The well-known Suan Pakkad Palace in Bangkok presents an insight into the historical and cultural heritage of Thailand and will draw the interest of any visitor to the Thai capital. The palace compound consists of eight traditionally designed Thai houses, all of which are full of antiques, fine art and other objects of interest. Surrounding these buildings are meticulously maintained tropical gardens with tranquil ponds adding to the charm of the compound.
The site was once the private residence of Prince and Princess Chumbot who, in a gesture of magnanimity donated their personal residence to house the museum in 1952. The royal couple felt that their private possessions were part of the heritage of the country, and therefore should be shared with all.
Taking pride of place at the complex are four traditional Thai houses made of teak, which date to the 19th century. These handsome buildings were brought to the site from their place of origin in Chiang Mai. As is customary in Thai residences, the buildings are of two storeys, and the top floors have been interconnected so that visitors do not have to climb up and down stairways.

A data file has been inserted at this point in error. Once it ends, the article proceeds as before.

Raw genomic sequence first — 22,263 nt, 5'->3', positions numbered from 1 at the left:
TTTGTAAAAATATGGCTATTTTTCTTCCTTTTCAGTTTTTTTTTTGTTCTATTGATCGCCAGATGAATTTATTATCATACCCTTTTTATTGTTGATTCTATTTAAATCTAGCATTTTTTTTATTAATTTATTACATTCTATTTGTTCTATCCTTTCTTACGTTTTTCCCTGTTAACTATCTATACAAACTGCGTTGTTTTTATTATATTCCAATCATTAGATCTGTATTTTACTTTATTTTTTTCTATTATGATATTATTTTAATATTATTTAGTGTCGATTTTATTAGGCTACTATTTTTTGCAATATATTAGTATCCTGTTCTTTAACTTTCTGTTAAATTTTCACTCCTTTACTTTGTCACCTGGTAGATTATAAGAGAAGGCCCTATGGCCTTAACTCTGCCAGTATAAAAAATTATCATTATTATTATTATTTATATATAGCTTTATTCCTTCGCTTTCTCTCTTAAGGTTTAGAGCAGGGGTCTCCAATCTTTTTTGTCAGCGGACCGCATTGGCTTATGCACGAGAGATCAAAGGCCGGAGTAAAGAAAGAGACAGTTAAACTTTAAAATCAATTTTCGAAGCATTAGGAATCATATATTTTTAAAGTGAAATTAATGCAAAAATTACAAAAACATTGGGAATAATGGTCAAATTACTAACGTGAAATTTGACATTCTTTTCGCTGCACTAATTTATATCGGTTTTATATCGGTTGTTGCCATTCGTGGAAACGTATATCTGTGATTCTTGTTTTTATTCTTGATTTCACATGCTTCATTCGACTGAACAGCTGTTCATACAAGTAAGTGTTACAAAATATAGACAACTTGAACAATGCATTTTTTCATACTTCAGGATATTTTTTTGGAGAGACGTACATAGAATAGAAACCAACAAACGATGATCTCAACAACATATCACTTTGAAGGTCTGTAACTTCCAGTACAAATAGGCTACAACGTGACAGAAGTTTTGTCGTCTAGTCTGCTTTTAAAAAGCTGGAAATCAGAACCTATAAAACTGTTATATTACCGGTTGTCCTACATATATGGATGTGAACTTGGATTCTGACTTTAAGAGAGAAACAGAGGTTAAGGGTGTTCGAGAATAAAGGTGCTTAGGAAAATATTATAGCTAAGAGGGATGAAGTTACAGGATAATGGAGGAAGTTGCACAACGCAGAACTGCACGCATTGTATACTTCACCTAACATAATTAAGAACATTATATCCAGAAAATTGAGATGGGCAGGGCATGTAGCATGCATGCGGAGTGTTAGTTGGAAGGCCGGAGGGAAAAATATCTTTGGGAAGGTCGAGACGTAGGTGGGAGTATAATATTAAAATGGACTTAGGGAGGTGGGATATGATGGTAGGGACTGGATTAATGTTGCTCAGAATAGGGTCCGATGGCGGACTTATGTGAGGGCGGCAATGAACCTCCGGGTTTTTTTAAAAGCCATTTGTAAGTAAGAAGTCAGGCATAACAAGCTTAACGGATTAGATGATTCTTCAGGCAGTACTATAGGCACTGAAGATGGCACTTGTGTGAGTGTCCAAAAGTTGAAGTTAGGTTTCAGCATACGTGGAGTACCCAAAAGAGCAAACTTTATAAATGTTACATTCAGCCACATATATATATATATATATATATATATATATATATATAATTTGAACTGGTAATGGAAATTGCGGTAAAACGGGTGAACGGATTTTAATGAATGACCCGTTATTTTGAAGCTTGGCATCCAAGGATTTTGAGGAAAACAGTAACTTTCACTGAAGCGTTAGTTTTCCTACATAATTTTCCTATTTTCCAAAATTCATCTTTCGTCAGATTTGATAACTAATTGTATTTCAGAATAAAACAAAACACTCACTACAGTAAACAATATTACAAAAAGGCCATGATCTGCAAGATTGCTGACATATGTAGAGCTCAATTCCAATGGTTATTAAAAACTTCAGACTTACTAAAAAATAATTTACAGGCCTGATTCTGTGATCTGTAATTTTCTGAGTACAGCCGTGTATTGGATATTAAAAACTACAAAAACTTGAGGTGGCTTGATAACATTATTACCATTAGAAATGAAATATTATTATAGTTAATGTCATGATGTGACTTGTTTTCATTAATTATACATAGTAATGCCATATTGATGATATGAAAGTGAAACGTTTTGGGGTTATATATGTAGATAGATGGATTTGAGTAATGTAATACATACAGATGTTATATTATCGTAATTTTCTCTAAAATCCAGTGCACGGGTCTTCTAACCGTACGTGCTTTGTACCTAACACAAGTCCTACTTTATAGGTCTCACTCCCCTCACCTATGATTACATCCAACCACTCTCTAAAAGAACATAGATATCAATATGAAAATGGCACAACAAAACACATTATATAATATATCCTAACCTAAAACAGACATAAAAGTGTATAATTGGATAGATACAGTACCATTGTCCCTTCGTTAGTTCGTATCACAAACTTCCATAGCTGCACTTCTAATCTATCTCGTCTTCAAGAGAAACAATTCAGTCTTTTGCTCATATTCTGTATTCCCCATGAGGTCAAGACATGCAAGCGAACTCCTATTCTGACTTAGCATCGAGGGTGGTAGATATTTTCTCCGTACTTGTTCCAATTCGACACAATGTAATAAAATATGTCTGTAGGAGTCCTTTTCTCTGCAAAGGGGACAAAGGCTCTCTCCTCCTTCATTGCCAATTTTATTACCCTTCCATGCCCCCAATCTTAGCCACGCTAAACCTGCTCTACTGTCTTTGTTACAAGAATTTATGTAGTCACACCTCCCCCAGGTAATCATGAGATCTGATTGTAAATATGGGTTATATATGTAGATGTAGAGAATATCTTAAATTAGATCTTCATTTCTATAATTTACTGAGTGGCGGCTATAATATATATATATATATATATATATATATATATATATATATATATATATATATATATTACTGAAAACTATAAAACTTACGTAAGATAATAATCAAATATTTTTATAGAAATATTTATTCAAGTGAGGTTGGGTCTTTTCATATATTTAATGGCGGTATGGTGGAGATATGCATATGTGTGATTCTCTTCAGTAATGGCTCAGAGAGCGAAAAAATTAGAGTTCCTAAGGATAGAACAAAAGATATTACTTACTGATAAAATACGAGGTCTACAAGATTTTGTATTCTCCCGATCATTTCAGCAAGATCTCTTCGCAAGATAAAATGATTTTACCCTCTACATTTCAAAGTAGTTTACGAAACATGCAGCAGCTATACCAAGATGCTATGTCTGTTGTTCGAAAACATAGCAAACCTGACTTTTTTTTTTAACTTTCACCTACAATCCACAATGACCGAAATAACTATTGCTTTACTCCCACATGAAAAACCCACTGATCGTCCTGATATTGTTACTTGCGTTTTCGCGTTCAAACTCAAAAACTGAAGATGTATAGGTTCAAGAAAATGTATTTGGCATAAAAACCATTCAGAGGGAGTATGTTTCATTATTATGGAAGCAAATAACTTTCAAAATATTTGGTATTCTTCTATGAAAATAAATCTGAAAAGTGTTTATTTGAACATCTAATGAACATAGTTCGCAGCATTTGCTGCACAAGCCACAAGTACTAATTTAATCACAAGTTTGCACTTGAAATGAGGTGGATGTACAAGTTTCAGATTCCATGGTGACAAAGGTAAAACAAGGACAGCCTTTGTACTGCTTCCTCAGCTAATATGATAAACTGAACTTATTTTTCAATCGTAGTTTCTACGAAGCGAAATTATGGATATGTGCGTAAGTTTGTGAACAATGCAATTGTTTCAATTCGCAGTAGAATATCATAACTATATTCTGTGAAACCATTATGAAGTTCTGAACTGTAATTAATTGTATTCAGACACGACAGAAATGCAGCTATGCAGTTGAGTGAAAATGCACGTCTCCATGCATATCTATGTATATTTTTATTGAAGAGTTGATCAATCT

The first building features numerous musical instruments belonging to the Prince’s father, a successful composer, including unusual drums, gongs, xylophones and fiddles. Upstairs you will find a number of artefacts relating to different eras in the Thai as well as south-east Asian historical timeline.
The second and third structures contain interesting decorative articles and valuable furniture which once belonged to the royal couple, including 17th century illustrations, Buddhist scriptures, precious silverware, porcelain and containers. Meanwhile the fourth house contains a selection of Buddha figures from diverse periods in the history of Thailand.
The remainder of the houses are of more recent origin, and feature artefacts like prehistoric artworks, shells, minerals, fossilized fish, Thai dance accessories, silverware, glassware and more.
Not to be missed is the splendid Lacquer Pavilion, an exquisite specimen of local architecture dating from the 17th century with a lavish interior and decorations.
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Uditha Dharmawardhane is a travel writer who writes under the pen name Roland Lefevre. He specializes in creating features on leisure as well as business travel destinations across the globe. Google+